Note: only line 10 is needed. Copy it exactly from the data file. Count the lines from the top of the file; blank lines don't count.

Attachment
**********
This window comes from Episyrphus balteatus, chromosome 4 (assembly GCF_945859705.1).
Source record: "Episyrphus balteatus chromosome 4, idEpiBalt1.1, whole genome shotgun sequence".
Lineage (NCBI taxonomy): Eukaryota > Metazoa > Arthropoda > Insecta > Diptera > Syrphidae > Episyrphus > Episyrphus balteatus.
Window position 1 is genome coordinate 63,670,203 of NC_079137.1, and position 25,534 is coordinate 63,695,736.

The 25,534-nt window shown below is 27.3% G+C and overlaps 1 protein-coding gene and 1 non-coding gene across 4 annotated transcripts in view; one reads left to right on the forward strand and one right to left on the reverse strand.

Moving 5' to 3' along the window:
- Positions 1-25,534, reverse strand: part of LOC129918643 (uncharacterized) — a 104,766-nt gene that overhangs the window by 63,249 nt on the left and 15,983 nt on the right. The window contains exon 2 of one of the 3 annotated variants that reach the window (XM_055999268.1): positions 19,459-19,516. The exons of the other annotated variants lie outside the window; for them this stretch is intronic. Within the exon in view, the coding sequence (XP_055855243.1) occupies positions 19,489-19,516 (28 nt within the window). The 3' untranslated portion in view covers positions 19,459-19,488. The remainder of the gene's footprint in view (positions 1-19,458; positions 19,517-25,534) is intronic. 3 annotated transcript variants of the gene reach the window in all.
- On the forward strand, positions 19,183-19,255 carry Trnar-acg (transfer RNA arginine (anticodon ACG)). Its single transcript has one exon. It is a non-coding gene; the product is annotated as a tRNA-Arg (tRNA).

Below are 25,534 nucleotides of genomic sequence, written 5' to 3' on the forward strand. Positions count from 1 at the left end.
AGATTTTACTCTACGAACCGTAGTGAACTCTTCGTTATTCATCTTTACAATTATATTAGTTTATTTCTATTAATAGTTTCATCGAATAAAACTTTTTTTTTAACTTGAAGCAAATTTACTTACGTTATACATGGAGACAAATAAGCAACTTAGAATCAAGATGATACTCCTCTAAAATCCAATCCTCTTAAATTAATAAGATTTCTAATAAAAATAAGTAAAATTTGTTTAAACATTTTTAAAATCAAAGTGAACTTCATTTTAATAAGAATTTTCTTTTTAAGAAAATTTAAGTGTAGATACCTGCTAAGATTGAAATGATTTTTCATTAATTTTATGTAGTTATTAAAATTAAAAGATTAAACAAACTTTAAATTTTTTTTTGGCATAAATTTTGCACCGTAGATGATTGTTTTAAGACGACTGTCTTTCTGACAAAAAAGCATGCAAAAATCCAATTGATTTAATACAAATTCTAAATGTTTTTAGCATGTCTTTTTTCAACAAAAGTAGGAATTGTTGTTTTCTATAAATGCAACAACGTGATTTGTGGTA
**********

AGATTTTACTCTACGAACCGTAGTGAACTCTTCGTTATTCATCTTTACAATTATATTAGTTTATTTCTATTAATAGTTTCATCGAATAAAACTTTTTTTTTAACTTGAAGCAAATTTACTTACGTTATACATGGAGACAAATAAGCAACTTAGAATCAAGATGATACTCCTCTAAAATCCAATCCTCTTAAATTAATAAGATTTCTAATAAAAATAAGTAAAATTTGTTTAAACATTTTTAAAATCAAAGTGAACTTCATTTTAATAAGAATTTTCTTTTTAAGAAAATTTAAGTGTAGATACCTGCTAAGATTGAAATGATTTTTCATTAATTTTATGTAGTTATTAAAATTAAAAGATTAAACAAACTTTAAATTTTTTTTTGGCATAAATTTTGCACCGTAGATGATTGTTTTAAGACGACTGTCTTTCTGACAAAAAAGCATGCAAAAATCCAATTGATTTAATACAAATTCTAAATGTTTTTAGCATGTCTTTTTTCAACAAAAGTAGGAATTGTTGTTTTCTATAAATGCAACAACGTGATTTGTGGTA